During the following years, the two main companies selling gas masks to the Army (Pirelli and IAC) provided two similar designs for a new territorial/civilian mask with a chin-mounted filter, respectively the T.33 and the P.C. 34/T.34. These designs would later be refined, and since both were fit for their purpose, they would be adopted in 1935 under the same designation, T.35.


This new territorial mask, lighter than a military mask and more robust than a civilian one, was fit for a lot of purposes, and because of that, it was widely issued to most territorial forces, replacing pretty much all respirators used before. In some instances, some civilian variants of the T.35 and other respirators approved by the S.C.M. were used, mostly those suited for active civilian duty.

The Army initially issued T.35s as second-line masks due to the lower cost and duration, but almost instantly they'd be used in other scenarios like in Ethiopia, as the weight and bulk of a full military respirator were deemed excessive and gas attacks from the enemy were deemed improbable or minute in scale at most. Over the following years, the army would adopt the T.35 for all of its colonies and for a big chunk of the army, especially those that needed lighter equipment (paratroopers and bersaglieri), eventually replacing completely the M.31-33 in 1949.

The Navy at the time had 3 masks issued, the R.M.2 and R.M.3 were the regular types and the R.M.F. was the phonic type. In 1935, they adopted 4 masks for different duties:

  • The T.35 was adopted in the Navy exclusively for terrestrial duty with a dedicated kit.
  • The F.T.35 and T.35.F. were also adopted for exclusively terrestrial duty, with the difference being that they featured phonic devices to ease communication.
  • The R.M.F.35 was adopted as a properly naval phonic mask much like the R.M.F.. Some of the later kits would sport terrestrial duty kits with a 40mm DIN connector.

1937, night-time air-raid protection training[]

1942, UNPA training[]

Various other instances of the T.35 being used[]


Ethiopian War[]

The first conflict the mask saw use in was the Second Italo-Ethiopian War, in which, as previously mentioned, the T.35 was preferred to the M.31-33 as it was less of a hindrance and because gas attacks from the enemy were not expected to be grand. Gas has been used by the Italian side, but it's unlikely that the T.35 were actually used.

Even though the T.35 was lighter, less bulky and with lower breathing resistance than the military mask, the troops still preferred the latter due to the pain the former caused to the forehead and temples caused by the weight of the filter.

Spanish Civil War[]

The first European conflict this mask saw use in the Spanish Civil War. During this conflict, there was a strongly felt fear for gas attacks from both sides, and because of that, there was a rush to get the soldiers ready against this threat. The nationalist faction received aid from Germany and Italy, which supplied respectively 50.692 and 318.908 gas masks. The Italian masks gifted this way were mostly if not completely T.35s (which were adopted under the designation "Modelo L"). When Italian volunteering soldiers entered the battlefield, they were issued with T.35s, M.31-33s and Pennas.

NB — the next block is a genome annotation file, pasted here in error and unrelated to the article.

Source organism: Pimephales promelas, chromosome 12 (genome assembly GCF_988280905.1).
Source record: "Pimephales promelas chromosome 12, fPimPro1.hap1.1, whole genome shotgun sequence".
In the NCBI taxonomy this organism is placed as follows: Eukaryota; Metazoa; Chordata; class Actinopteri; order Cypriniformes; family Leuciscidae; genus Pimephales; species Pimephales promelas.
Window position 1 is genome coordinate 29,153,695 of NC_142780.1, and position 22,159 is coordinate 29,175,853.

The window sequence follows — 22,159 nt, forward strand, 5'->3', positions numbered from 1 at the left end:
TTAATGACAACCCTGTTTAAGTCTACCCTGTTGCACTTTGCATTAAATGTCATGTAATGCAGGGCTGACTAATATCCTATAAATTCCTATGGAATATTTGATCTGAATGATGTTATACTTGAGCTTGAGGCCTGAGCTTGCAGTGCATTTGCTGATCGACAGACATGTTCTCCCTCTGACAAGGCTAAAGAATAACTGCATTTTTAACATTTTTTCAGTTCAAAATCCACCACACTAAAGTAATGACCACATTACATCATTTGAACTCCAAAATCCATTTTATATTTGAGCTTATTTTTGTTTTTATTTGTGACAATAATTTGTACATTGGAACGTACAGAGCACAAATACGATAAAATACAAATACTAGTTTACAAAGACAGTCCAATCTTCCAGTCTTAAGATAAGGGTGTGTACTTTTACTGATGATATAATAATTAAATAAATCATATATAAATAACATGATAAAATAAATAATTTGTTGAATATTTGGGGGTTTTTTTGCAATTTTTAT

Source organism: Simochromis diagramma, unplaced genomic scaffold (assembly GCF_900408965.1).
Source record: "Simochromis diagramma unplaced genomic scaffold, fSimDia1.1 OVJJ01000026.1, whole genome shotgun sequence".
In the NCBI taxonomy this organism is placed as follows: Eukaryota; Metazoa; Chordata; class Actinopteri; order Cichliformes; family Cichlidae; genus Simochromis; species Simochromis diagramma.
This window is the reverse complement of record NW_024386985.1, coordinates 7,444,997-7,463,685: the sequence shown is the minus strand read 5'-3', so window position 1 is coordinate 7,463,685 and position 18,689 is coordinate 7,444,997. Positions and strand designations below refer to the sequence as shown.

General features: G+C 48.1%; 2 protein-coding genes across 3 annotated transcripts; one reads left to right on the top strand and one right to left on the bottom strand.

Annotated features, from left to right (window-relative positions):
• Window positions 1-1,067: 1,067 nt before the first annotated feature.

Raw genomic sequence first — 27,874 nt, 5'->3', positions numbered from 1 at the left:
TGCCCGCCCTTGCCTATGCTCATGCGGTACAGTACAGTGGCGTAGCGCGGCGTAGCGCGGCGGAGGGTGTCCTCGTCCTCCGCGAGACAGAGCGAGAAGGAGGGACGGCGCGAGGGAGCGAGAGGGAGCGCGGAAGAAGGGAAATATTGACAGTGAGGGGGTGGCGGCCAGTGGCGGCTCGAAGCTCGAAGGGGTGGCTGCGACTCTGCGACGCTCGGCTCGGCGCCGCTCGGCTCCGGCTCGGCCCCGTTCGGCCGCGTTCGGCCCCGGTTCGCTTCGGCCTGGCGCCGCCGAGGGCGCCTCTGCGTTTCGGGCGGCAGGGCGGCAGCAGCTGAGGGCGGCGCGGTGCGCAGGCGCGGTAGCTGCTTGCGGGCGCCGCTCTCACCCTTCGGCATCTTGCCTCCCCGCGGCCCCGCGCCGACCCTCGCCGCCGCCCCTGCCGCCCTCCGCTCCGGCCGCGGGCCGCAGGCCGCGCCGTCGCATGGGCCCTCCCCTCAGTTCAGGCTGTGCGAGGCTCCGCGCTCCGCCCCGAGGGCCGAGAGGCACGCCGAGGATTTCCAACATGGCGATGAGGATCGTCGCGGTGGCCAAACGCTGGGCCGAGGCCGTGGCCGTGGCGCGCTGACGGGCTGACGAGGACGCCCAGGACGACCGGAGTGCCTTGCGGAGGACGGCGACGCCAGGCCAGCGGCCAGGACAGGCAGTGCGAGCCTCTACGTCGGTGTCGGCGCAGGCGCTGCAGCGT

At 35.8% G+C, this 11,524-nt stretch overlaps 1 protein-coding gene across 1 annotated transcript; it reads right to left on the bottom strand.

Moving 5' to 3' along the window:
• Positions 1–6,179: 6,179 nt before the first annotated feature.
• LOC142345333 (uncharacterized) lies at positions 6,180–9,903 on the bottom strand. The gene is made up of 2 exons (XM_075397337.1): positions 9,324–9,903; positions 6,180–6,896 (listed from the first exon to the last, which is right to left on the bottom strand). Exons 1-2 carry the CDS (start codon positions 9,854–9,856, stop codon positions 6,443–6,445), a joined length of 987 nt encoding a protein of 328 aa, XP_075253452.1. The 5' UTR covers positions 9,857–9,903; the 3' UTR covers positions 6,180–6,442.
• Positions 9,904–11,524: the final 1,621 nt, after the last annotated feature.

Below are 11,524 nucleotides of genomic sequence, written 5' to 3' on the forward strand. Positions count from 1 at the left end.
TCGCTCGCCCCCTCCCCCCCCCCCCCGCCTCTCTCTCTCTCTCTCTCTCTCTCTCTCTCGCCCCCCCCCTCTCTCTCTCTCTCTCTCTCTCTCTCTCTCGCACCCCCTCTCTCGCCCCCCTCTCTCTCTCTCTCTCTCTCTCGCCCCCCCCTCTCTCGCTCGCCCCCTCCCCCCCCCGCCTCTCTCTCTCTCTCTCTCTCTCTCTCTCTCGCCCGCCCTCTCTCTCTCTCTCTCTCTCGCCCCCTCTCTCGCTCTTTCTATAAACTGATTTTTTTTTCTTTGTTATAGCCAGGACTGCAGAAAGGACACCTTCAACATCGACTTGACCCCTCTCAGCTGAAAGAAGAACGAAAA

Author's note: it's unclear whether the M.31-33s and Pennas that entered the country came all from the volunteering soldiers or partially from the 318.908 gas masks imported to be used by the Nationalists.

After the battle of Guadalajara in March 1937, the Republican Army captured hundreds of Italian gas masks, which would be issued against the nationalists during the rest of the war. Some of the captured T.35s and M.31-33s were also sent to Bilbao and Catalonia to develop a copy: these copies were produced in Bilbao in Euskadi and Villanueva y Geltrú in Catalonia (unknown numbers). The captured T.35s that had damage done to them were repaired with spare parts (often not firm-consistent, meaning Pirelli masks could get IAC parts and vice versa), sometimes they had rewired inlets and outlets with blue tape, and the seams between the faceblank and the straps were covered by extra tape, white in colour (the latter might have happened later on).

Spanish use after the Spanish Civil War[]

After the end of the Spanish Civil War, the government set out to gather all of the various gas equipment issued by both sides, in an effort to re-issue said equipment in a standardized way.

A lot of T.35 kits went through a recovery process and they started being issued designated as "L.T.35". A lot of different modifications were done, described in detail in the dedicated section. They would get replaced by the M2-73 in the '70s, along with all the other masks used at the time.

Second World War[]

At the beginning of the Second World War, the Italian Army was underprepared for an all-out war, due to the heavy expenditures from the previous two Wars (in Ethiopia and Spain), and as a consequence a lot of the equipment was outdated and there weren't enough funds for proper updates. The officially adopted masks were the M.31 and M.33, but the T.35 became the most issued mask pretty quickly, being brought to every battlefield and being subject to the improvements mentioned in the next paragraphs.

In the field of gas warfare, the biggest issue at the beginning of the War was the possibility that the British would use hydrogen arsenide and hydrogen cyanide, substances that greatly reduced the duration of the current-issue filter, as they were not filtered efficiently. The initial solution was to procure 100.000 SCM-41 filters from Germany, which were based on the Fe37RTp and Fe41 but provided with a gasket to seal with Italian masks. Meanwhile, a native solution would be developed, the M.42, which would start being produced in early 1943. Even though the T.35 filter wasn't sufficiently protective anymore, it would still be used and produced alongside the newer filters.